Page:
The standard sermon ends with several points of application. I have nothing wrong with this. Many of my sermons end with some “now what” points that relate the text to everyday life. But congregations should not expect every sermon to end with three “take home” points. And pastors should not fall into the habit of giving application at the end of every sermon.
I’ve been preaching regularly for over seven years now. I know the routine of preparing sermons. I know the struggles. The introduction and the conclusion are the hardest parts for me, especially the conclusion. Landing the plane is not easy, even for seasoned preachers. Whether it’s by training or instinct, most preachers think about concluding with application. It may be explicit application ("here are three points of application from our text...") or implicit ("God doesn’t want us to be hearers of the word only, but doers, so in conclusion..."), but most sermons end with some thoughts on what to do as a result of what’s been heard.
This is often appropriate. If I’m preaching on showing hospitality to strangers I may finish with some practical suggestions on how to be more welcoming as a congregation. Strip every sermon of application and you won’t be a very good preacher. But some (many?) sermons should not end with application. Why? Because the point of the text is not always to get you to go do something. I know, application doesn’t have to be in the form of imperatives. Application can be a probing question or something to remember or believe. But I think most preachers revert to imperatives. Especially for conservatives, it just feels better to end a sermon with some strong exhortations. Maybe it’s laziness in preparation. Maybe it’s a dearth of creativity. Maybe it’s a fear of antinomianism. For whatever reason, so many of our sermons end with a stirring call to stop doing these bad things, try these good things, start feeling more joyful, etc. But many texts are not about oughts.
Last week I was preaching on Mark 1:9-11, the story of Jesus’ baptism. I struggled with how to end the sermon. The point of the passage is pretty obvious. Mark wants us to see the unique identity of Jesus Christ. Having announced Jesus as the Son of God in verse 1, Mark then tries to demonstrate in the rest of the prologue why he is the Son of God and what this means. John the Baptist predicts a mightier one to come after him in verses 7-8. Then in the next scene we see Jesus’ baptism, with three attendant signs that point to his unique identity (the heavens opening, the Spirit descending, a voice commending). The point of verses 9-11 is straightforward: Jesus is the new revelation from God, the bringer of the Spirit, the Son of the Father.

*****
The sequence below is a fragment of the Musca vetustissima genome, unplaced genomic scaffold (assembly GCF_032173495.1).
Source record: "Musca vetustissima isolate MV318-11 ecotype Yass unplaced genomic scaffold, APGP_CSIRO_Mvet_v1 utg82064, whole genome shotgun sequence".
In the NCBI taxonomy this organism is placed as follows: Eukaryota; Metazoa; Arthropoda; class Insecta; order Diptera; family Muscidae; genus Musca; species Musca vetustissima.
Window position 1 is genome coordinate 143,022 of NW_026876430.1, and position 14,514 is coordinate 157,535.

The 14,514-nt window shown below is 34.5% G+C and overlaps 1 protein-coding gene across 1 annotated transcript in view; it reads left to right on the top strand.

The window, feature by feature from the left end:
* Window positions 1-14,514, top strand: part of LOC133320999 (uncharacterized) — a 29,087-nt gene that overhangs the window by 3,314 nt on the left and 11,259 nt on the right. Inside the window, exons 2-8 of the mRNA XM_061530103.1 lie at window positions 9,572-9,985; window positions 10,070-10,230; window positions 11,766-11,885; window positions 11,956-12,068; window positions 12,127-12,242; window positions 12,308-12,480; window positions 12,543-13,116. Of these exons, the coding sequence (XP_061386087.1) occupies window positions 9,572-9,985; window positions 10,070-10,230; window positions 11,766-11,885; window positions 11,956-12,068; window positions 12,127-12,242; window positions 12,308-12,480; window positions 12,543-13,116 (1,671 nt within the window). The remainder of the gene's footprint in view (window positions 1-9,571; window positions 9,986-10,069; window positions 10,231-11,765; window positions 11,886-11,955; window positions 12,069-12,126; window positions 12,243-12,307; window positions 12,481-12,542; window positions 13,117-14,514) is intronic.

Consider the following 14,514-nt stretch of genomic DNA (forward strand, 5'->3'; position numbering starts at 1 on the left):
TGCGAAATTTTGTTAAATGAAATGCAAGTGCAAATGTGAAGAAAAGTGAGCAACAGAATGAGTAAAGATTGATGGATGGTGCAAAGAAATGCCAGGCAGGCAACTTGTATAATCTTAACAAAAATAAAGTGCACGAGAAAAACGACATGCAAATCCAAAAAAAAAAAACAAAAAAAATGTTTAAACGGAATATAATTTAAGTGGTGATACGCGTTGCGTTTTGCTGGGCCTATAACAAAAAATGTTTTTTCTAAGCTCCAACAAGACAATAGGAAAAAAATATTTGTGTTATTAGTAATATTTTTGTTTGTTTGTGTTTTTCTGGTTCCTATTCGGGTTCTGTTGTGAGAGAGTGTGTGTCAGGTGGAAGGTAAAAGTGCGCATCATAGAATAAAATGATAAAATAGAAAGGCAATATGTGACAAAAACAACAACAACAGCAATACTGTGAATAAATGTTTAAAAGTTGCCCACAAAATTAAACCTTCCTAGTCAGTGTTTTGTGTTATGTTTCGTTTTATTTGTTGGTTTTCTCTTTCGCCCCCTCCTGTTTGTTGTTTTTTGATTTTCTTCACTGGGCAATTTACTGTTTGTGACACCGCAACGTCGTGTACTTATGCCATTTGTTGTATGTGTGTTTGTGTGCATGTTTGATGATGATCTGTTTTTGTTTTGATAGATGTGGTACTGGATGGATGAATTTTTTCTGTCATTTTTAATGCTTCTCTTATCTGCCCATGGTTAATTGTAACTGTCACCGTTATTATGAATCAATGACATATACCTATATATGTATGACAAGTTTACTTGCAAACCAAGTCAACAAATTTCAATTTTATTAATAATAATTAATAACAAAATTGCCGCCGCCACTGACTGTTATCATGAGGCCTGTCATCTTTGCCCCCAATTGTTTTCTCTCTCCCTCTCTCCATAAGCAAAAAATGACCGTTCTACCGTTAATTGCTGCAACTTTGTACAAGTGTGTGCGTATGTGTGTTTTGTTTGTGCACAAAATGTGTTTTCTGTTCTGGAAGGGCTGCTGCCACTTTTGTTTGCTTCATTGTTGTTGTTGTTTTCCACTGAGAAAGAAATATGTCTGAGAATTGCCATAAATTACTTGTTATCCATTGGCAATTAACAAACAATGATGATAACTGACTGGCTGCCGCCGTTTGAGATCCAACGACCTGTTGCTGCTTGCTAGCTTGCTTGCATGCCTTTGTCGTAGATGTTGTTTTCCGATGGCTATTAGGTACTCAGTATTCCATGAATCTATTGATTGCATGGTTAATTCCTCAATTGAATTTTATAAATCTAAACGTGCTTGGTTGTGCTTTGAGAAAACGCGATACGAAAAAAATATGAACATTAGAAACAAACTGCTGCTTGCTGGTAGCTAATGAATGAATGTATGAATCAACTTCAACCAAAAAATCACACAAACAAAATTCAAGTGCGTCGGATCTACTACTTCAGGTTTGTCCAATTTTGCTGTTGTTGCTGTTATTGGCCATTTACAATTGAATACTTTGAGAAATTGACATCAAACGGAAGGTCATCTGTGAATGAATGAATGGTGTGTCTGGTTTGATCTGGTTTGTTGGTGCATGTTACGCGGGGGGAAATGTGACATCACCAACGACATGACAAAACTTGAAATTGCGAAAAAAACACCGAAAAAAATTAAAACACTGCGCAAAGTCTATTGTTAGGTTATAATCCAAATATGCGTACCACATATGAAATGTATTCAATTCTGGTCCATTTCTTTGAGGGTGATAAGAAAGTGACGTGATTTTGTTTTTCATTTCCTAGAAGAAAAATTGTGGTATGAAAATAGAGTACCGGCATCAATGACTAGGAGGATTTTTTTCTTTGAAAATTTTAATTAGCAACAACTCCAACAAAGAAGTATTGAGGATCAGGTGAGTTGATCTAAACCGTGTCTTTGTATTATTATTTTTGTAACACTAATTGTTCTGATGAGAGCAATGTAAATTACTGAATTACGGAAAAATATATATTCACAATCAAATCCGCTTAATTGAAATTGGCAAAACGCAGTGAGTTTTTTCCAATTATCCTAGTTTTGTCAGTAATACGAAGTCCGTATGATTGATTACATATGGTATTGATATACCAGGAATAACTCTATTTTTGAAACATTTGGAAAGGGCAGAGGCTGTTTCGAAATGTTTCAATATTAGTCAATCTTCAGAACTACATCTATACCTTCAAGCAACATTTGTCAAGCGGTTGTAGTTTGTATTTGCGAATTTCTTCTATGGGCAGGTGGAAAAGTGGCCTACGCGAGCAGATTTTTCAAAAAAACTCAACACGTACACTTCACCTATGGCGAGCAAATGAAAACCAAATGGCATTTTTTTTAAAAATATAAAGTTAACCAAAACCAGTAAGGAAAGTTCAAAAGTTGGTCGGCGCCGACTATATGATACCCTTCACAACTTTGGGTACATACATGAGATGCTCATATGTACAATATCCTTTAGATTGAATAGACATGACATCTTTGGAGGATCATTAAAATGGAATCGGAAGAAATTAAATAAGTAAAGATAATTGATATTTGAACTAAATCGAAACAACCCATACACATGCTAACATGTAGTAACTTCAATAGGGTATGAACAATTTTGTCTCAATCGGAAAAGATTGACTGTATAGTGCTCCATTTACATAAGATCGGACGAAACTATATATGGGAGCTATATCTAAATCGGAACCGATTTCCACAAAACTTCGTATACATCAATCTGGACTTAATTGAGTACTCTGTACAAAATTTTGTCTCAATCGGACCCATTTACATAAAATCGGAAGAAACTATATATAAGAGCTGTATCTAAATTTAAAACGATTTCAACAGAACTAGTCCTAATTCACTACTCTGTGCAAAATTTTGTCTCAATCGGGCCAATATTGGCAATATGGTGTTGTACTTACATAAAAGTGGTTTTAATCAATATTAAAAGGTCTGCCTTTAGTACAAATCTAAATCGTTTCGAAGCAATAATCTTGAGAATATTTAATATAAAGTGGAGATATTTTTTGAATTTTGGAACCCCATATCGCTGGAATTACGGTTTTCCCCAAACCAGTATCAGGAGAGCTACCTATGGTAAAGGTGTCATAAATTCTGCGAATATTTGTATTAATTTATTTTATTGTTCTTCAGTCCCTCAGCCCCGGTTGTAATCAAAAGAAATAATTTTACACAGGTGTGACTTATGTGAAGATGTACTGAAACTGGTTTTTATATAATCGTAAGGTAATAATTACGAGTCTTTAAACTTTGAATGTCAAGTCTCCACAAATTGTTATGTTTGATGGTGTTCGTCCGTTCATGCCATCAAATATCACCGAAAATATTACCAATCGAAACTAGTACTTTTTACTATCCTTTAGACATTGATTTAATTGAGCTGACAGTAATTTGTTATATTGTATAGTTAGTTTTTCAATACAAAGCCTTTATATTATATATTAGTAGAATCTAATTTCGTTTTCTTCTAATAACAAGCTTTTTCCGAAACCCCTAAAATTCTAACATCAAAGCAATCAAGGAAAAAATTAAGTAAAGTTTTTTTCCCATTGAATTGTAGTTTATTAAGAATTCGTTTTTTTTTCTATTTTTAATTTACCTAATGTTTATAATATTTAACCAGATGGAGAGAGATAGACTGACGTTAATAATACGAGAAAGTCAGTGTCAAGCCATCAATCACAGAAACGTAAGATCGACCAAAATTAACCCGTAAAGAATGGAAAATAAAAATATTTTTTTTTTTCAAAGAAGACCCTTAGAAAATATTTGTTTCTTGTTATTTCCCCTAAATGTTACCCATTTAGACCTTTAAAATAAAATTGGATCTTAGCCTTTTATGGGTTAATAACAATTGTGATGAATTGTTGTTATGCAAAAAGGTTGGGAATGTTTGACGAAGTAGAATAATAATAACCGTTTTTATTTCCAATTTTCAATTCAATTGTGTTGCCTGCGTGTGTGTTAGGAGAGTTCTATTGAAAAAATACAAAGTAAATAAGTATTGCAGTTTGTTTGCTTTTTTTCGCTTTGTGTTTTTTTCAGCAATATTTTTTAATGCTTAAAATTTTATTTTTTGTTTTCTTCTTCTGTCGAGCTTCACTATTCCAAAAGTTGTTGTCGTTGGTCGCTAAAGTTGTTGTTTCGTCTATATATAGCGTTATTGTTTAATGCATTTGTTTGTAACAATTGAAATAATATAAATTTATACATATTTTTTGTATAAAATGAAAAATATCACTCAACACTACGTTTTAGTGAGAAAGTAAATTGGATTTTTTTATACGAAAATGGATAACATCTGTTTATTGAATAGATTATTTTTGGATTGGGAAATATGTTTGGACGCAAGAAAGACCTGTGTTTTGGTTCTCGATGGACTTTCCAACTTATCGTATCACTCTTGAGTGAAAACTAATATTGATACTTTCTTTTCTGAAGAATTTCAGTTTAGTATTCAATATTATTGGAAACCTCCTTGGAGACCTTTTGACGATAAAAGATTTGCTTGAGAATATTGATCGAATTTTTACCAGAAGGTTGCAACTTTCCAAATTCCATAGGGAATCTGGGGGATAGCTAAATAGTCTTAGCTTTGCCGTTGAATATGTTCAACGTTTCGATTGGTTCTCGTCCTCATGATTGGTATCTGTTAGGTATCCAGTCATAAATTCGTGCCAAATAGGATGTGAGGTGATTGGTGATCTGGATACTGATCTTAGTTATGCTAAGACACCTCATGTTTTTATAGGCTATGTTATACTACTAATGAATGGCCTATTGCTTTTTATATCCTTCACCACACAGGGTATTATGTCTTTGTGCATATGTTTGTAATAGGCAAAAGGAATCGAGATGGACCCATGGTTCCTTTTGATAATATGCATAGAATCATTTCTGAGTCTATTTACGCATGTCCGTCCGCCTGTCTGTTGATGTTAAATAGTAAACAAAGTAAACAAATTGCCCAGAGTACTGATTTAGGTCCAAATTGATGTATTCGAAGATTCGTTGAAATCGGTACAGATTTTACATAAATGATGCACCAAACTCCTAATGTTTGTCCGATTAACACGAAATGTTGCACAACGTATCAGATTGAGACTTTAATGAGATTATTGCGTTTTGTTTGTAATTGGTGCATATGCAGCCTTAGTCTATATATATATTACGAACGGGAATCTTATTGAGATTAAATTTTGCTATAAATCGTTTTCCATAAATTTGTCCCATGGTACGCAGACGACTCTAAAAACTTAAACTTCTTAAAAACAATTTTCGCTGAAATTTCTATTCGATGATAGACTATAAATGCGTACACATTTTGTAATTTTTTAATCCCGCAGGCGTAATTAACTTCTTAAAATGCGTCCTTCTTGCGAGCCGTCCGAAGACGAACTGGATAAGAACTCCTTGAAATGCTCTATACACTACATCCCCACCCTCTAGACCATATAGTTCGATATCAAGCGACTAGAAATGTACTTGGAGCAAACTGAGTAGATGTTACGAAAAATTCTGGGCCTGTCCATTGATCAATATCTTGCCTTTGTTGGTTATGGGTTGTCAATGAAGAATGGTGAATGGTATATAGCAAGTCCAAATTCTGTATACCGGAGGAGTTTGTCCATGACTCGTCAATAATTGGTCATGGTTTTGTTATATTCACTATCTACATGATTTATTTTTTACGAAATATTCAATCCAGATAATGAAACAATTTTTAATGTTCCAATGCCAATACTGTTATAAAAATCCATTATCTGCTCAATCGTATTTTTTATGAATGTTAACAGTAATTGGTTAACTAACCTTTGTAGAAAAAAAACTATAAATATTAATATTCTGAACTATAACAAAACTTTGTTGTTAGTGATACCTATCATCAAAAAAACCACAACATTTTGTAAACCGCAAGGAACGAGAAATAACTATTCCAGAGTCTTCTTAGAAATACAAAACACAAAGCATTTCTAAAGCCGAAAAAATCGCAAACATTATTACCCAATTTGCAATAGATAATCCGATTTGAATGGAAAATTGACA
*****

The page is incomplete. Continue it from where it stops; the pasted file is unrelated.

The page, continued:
So how would you end a sermon like this? You could say “Look at the idols in your hearts. You need to love this Christ more.” Or, “This Jesus is worthy of all our obedience. Go live for him and keep his commandments.” Or, “Why don’t we share the good news about such a great Savior? Tell your neighbors this week about the Son of God.” All of those are fair points and it would not be wrong to connect the text to these thoughts at some point during the sermon. But if we land the plane on these points I fear we are missing the point of the passage. These three verses are here to give a glimpse of the glory of Christ. My fellow preachers and I should not hesitate to land right there. Are we so afraid of not being relevant or prophetic that we can’t end a sermon by exalting in the person of Christ? No application is needed to finish off this sermon. The last word ringing in people’s hears should be something along the lines of, “Behold your God!”
Maybe we just aren’t as passionate about the person and work of Christ as we are about getting in people's faces (which, trust me, I also do). Or maybe we think people will be bored if they don’t get some good practical advice on their way out the door (and it’s possible they are more eager to hear three points of application than ponder the glory of Christ). Again, I’m not saying no text can end with imperatives. "Repent," "believe," "obey" are all biblical injunctions. But we must let the text determine the mood of the sermon and not tack on honey-do lists at the end of every message. Preachers ought to rebuke when necessary, when the text calls for it. But it makes for bad preaching and beat-up congregations when every sermon concludes with exhortation. Sometimes it’s ok to end the sermon by simply telling the people about Jesus.
Kevin DeYoung is Senior Pastor of University Reformed Church in East Lansing, Mich., and author of Why We're Not Emergent, by Two Guys Who Should Be and Why We Love the Church: In Praise of Institutions and Organized Religion.